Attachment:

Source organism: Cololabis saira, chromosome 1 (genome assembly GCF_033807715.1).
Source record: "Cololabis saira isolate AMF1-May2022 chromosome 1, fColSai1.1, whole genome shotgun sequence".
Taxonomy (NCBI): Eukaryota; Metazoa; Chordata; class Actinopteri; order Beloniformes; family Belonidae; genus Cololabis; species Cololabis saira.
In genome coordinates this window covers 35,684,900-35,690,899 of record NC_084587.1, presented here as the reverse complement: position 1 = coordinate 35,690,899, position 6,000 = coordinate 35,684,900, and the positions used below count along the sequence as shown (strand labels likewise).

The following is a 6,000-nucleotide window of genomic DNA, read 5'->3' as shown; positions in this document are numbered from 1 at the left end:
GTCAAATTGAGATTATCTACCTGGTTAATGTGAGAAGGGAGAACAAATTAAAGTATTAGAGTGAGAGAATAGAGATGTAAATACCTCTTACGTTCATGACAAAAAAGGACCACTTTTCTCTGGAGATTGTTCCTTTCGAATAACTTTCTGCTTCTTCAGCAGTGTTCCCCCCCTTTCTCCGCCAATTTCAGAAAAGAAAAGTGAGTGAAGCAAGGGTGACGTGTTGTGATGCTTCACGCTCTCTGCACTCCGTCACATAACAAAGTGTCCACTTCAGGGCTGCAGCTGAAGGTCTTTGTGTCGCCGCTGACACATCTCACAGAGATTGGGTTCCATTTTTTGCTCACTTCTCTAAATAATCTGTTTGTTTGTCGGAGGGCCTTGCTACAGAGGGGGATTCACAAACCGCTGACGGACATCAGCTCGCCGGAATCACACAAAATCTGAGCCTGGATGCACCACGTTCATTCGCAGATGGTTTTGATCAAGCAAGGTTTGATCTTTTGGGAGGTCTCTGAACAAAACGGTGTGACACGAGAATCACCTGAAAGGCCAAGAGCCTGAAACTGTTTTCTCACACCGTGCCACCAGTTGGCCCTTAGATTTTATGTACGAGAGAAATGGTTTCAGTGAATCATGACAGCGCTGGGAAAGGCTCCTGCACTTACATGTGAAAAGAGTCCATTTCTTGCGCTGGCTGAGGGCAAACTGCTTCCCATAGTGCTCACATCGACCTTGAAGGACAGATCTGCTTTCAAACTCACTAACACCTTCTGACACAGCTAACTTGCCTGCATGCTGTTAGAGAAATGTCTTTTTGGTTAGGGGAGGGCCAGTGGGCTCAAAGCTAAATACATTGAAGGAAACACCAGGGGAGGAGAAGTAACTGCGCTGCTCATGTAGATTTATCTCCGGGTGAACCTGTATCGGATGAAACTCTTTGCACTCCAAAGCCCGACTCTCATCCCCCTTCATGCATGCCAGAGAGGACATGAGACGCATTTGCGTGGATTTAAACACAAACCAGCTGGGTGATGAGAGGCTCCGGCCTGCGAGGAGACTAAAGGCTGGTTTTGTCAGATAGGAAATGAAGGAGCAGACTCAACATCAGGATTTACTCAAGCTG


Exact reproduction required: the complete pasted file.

Source organism: Cololabis saira, chromosome 1 (genome assembly GCF_033807715.1).
Source record: "Cololabis saira isolate AMF1-May2022 chromosome 1, fColSai1.1, whole genome shotgun sequence".
Taxonomy (NCBI): Eukaryota; Metazoa; Chordata; class Actinopteri; order Beloniformes; family Belonidae; genus Cololabis; species Cololabis saira.
In genome coordinates this window covers 35,684,900-35,690,899 of record NC_084587.1, presented here as the reverse complement: position 1 = coordinate 35,690,899, position 6,000 = coordinate 35,684,900, and the positions used below count along the sequence as shown (strand labels likewise).

The following is a 6,000-nucleotide window of genomic DNA, read 5'->3' as shown; positions in this document are numbered from 1 at the left end:
GTCAAATTGAGATTATCTACCTGGTTAATGTGAGAAGGGAGAACAAATTAAAGTATTAGAGTGAGAGAATAGAGATGTAAATACCTCTTACGTTCATGACAAAAAAGGACCACTTTTCTCTGGAGATTGTTCCTTTCGAATAACTTTCTGCTTCTTCAGCAGTGTTCCCCCCCTTTCTCCGCCAATTTCAGAAAAGAAAAGTGAGTGAAGCAAGGGTGACGTGTTGTGATGCTTCACGCTCTCTGCACTCCGTCACATAACAAAGTGTCCACTTCAGGGCTGCAGCTGAAGGTCTTTGTGTCGCCGCTGACACATCTCACAGAGATTGGGTTCCATTTTTTGCTCACTTCTCTAAATAATCTGTTTGTTTGTCGGAGGGCCTTGCTACAGAGGGGGATTCACAAACCGCTGACGGACATCAGCTCGCCGGAATCACACAAAATCTGAGCCTGGATGCACCACGTTCATTCGCAGATGGTTTTGATCAAGCAAGGTTTGATCTTTTGGGAGGTCTCTGAACAAAACGGTGTGACACGAGAATCACCTGAAAGGCCAAGAGCCTGAAACTGTTTTCTCACACCGTGCCACCAGTTGGCCCTTAGATTTTATGTACGAGAGAAATGGTTTCAGTGAATCATGACAGCGCTGGGAAAGGCTCCTGCACTTACATGTGAAAAGAGTCCATTTCTTGCGCTGGCTGAGGGCAAACTGCTTCCCATAGTGCTCACATCGACCTTGAAGGACAGATCTGCTTTCAAACTCACTAACACCTTCTGACACAGCTAACTTGCCTGCATGCTGTTAGAGAAATGTCTTTTTGGTTAGGGGAGGGCCAGTGGGCTCAAAGCTAAATACATTGAAGGAAACACCAGGGGAGGAGAAGTAACTGCGCTGCTCATGTAGATTTATCTCCGGGTGAACCTGTATCGGATGAAACTCTTTGCACTCCAAAGCCCGACTCTCATCCCCCTTCATGCATGCCAGAGAGGACATGAGACGCATTTGCGTGGATTTAAACACAAACCAGCTGGGTGATGAGAGGCTCCGGCCTGCGAGGAGACTAAAGGCTGGTTTTGTCAGATAGGAAATGAAGGAGCAGACTCAACATCAGGATTTACTCAAGCTG